I am trying to perform a fea on a shaft with 2 inputs (10000 lb*ft), supported by 2 bearings.
Instead of putting a constraint at the output gear I thought it would be better to apply a torque
opposite to the input torque, in this case -20000 lb*ft.
The stress and deflection I obtain don't seem correct. The shaft rotates in the direction of
the input torque (more than one full rotation, the output torque doesn't seem to have any effect), it shrinks and on the output gear it
is showed a high localized stressed area, which I cannot justify.
If I substitute the output torque with a constraint that fix rotations the result seems to be correct, but
I would like to investigate the reason why applying opposite torques doesn't work.
I add that if I run the model with only input torques the fea still runs, even if I should get an error because the system is not isostatic and the shaft can rotate on its axis.
I hope someone can help me on this.
Solved! Go to Solution.
I checked your model. The torques you applied are not balanced, if I balance them I get a result
really similar to mine, with a concentrated spot on the central gear and extremely high stresses. From the deflections I see that the shaft is spinning even if torques are balanced.
Your problem is that Input_left and Input_right are not applied to the model. They are applied to surfaces that are not part of the model from Extrude1 and Extrude2. You need to instead create surface or volume regions on the simulate side to split the regions on the ends of the part. In effect the full 20000 ft-lbf was applied to skunks spring instead of the small residual.
Finally, two choices to remove the small residual. (EDIT -choice A requires no constraints, only loads like a free body diagram so the constraints would have to be replaced with their reaction loads)
A. turn on Inertia relief in your analysis definition. This will account for small numerical discrepancies that cause rotation.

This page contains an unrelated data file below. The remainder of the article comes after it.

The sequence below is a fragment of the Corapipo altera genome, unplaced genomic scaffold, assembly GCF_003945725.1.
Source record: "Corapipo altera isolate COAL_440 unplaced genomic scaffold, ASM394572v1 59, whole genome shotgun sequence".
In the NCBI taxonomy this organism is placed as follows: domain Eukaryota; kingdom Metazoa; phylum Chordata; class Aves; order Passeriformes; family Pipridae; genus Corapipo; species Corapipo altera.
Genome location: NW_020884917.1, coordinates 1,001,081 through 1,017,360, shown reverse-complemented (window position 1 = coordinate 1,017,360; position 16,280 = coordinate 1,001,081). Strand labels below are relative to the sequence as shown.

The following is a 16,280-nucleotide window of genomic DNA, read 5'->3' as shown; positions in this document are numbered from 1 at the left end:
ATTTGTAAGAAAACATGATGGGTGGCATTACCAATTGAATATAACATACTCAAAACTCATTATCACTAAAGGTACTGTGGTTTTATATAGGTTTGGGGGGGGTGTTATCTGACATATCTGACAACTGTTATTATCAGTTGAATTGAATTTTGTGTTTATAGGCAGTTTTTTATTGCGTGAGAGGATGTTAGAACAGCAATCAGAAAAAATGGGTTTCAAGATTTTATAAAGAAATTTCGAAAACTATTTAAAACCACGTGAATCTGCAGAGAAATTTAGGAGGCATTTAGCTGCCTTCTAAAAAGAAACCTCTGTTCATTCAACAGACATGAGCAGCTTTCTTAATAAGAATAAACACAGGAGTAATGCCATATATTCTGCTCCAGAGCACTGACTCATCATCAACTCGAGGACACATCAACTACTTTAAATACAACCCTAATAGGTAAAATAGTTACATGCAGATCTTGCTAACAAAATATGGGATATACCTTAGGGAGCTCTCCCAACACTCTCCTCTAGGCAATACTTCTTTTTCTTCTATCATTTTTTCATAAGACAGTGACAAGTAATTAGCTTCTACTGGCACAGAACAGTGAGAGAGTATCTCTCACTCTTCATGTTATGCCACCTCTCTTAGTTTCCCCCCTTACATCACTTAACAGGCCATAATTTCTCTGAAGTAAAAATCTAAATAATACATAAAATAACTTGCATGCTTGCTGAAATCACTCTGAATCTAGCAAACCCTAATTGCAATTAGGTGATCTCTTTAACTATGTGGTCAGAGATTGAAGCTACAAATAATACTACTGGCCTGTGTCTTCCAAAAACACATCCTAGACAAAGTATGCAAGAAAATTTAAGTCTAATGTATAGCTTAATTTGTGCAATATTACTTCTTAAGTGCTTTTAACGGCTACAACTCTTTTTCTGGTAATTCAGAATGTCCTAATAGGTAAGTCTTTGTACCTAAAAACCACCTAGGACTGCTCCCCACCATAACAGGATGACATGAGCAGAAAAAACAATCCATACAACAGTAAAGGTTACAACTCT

B. use skunks spring to arrest these small forces.
I believe the reason it did not error out as underconstrained may be because of the gravity load you applied, but I did not test this theory. I say this because inertia relief is also a type of automatic gravity load.
Actually, the applied input torques always generate stresses in the shaft, meaning they're being applied by the software. I will try anyway to apply the input torques to volume regions.
I don't want to use the "inertia relief" feature because the shaft is subjected to gravity and, most importantly, there are radial loads which are not balanced (left and right torque comes from belts, hence a radial load is generated. The central gear as well has a radial load to transmit torque)
What do you mean by "In effect the full 20000 ft-lbf was applied to skunks spring instead of the small residual"?
I think I found the issue. If the spring is too weak it does not work. The problem was that it is such a large heavy part, the residuals are higher than expected.
If I use this property and Skunks spring, the results are great.
To see the residuals try Loads - review total load and look at the tiny errors.
Also, I have some concern about your constraints not allowing bending. Maybe the bearings are not so perfect as that. Skunks has an example with shafts that can bend at their bearings. One of us will probably post a link to it.
Yes, your model was correct.
Maybe there was confusion because dnogas model has two separate 1000 loads (each end) and you combined two ends into one.
dnogas model still needs +2000. yours needs +1000. The models are different geometry and units anyhow and really just the spring was the "trick" to create truly static to stop the 0.683032 MX residual.
Skunks, I apologize. Your torque was correct! I didn't see you applied it on both sides of the shaft as one load.
I think you got the solution.
It is good to share that under the tab Loads->Load Resultant->It is possible to select multiple loads and compute the resultant. In this case it is particularly useful to select all loads and see how much is the "unbalanced" torque.
I still have to play with the model and adjust the spring properties. As a different approach, I'm thinking to apply an additional torque to balance the small residual.